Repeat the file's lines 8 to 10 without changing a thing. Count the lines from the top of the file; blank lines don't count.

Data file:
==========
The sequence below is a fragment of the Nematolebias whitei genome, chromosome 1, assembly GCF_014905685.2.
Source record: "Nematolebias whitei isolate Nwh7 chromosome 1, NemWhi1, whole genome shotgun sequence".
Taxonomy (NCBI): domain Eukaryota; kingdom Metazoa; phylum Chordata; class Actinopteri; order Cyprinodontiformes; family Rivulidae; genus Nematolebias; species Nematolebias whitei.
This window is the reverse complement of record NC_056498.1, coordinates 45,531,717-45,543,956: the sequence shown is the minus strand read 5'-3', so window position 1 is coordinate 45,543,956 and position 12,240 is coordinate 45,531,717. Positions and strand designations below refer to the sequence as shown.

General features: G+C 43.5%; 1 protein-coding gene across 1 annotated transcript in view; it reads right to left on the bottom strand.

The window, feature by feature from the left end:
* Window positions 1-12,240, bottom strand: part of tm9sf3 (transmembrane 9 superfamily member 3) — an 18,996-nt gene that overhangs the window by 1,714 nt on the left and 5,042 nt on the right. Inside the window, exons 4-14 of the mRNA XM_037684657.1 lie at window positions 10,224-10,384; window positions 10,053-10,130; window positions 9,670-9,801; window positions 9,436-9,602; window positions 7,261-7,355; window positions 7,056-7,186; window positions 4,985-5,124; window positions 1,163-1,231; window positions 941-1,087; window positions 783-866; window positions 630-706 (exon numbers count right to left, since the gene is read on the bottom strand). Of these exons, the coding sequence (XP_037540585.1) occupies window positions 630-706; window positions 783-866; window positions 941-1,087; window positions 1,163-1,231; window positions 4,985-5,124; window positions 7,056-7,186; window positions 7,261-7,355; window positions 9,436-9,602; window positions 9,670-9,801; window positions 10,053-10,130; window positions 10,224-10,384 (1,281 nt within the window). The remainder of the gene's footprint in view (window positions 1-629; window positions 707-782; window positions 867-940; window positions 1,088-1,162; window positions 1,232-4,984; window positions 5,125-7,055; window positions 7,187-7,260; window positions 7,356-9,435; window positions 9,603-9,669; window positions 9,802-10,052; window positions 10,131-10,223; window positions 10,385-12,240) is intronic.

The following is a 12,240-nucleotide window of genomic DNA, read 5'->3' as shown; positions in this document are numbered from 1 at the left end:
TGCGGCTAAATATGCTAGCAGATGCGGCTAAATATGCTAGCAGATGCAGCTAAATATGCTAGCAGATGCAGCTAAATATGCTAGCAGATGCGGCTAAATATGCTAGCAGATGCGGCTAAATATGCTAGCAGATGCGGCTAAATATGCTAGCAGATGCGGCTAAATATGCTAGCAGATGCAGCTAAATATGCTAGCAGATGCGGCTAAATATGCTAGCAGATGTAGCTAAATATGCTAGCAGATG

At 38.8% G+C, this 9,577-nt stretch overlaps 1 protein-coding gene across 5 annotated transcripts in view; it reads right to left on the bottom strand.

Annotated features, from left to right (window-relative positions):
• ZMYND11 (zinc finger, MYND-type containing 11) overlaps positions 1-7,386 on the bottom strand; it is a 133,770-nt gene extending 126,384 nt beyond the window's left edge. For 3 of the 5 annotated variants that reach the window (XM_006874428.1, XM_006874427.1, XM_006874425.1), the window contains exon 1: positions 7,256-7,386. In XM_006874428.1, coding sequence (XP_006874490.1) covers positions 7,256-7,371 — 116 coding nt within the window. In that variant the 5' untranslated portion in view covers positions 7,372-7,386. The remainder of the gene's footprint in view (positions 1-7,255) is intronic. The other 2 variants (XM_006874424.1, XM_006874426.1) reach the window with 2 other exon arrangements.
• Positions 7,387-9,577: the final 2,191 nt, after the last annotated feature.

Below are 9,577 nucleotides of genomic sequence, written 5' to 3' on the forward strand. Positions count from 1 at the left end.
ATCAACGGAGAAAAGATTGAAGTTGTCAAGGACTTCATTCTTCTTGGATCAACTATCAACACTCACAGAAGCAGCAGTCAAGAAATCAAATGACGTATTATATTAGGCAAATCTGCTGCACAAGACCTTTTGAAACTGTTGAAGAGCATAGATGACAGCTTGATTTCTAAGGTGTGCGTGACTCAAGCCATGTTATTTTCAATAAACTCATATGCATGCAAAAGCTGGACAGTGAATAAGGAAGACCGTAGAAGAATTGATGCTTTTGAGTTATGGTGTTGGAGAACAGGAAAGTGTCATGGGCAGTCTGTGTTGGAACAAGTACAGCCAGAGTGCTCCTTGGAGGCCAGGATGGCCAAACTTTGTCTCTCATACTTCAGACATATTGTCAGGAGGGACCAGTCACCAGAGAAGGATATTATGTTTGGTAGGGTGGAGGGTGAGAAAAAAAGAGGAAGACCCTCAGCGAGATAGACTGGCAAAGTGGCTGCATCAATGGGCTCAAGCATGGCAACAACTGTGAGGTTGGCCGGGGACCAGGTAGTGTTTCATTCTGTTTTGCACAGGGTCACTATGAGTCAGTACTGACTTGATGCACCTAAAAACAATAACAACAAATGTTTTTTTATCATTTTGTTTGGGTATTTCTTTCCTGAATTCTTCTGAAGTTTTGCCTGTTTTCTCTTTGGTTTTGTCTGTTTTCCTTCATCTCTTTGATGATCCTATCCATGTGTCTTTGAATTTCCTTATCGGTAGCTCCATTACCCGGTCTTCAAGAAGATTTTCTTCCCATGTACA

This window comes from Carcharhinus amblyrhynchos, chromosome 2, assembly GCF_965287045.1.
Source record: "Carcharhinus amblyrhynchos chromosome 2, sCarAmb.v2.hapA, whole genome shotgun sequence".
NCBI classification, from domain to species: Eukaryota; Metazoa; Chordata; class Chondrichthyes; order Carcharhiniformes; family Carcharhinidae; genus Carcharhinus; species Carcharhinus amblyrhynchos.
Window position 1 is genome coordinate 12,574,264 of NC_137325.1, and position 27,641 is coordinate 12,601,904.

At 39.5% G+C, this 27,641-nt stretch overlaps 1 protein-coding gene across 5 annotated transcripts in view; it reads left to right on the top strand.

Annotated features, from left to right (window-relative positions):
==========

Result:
The following is a 12,240-nucleotide window of genomic DNA, read 5'->3' as shown; positions in this document are numbered from 1 at the left end:
TGCGGCTAAATATGCTAGCAGATGCGGCTAAATATGCTAGCAGATGCAGCTAAATATGCTAGCAGATGCAGCTAAATATGCTAGCAGATGCGGCTAAATATGCTAGCAGATGCGGCTAAATATGCTAGCAGATGCGGCTAAATATGCTAGCAGATGCGGCTAAATATGCTAGCAGATGCAGCTAAATATGCTAGCAGATGCGGCTAAATATGCTAGCAGATGTAGCTAAATATGCTAGCAGATG

At 38.8% G+C, this 9,577-nt stretch overlaps 1 protein-coding gene across 5 annotated transcripts in view; it reads right to left on the bottom strand.